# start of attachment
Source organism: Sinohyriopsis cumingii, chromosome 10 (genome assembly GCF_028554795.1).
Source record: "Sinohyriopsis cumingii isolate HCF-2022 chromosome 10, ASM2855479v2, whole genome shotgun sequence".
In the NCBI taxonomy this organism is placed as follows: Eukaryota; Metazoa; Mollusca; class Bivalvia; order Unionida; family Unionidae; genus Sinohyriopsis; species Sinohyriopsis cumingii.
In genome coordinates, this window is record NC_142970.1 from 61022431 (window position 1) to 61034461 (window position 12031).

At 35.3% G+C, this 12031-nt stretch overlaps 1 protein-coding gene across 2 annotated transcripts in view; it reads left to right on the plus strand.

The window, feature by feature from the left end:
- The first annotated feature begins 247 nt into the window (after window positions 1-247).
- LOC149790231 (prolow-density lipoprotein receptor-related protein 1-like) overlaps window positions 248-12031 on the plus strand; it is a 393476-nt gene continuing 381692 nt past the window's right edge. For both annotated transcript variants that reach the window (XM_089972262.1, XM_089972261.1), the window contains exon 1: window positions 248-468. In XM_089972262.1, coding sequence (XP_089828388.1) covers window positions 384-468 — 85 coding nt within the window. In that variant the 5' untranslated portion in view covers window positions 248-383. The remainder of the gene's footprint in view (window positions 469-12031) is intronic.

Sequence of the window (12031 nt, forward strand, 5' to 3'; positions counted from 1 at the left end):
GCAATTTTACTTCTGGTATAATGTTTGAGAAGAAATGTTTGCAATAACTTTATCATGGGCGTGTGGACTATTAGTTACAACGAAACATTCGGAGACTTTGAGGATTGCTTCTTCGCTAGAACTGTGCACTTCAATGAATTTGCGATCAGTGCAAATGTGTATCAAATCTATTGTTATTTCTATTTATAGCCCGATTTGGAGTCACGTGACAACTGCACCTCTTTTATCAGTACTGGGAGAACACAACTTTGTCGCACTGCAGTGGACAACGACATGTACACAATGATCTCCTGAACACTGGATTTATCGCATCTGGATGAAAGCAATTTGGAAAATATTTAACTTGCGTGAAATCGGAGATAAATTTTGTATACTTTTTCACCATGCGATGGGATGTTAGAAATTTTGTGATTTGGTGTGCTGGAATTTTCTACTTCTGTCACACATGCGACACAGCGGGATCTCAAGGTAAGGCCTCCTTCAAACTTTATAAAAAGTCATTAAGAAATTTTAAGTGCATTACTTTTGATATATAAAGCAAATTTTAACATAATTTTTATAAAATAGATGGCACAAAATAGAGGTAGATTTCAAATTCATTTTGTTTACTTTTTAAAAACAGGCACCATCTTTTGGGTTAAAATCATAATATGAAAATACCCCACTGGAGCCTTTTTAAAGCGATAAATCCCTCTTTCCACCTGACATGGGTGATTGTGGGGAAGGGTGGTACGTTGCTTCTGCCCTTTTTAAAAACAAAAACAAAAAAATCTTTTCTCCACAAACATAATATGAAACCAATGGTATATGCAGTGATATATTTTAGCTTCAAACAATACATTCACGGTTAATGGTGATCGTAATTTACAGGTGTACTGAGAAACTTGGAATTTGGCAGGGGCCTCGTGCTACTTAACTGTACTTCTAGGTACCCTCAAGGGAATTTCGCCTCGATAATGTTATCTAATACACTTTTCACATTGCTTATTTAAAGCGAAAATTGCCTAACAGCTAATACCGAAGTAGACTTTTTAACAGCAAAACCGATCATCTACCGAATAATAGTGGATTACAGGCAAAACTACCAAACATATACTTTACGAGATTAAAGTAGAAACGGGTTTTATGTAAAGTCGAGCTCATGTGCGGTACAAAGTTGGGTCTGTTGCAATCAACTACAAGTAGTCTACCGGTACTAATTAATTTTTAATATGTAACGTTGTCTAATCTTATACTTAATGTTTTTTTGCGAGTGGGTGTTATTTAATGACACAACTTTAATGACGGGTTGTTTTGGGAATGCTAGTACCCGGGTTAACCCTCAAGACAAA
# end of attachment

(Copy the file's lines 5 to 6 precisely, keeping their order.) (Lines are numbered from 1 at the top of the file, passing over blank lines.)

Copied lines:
At 35.3% G+C, this 12031-nt stretch overlaps 1 protein-coding gene across 2 annotated transcripts in view; it reads left to right on the plus strand.

The window, feature by feature from the left end: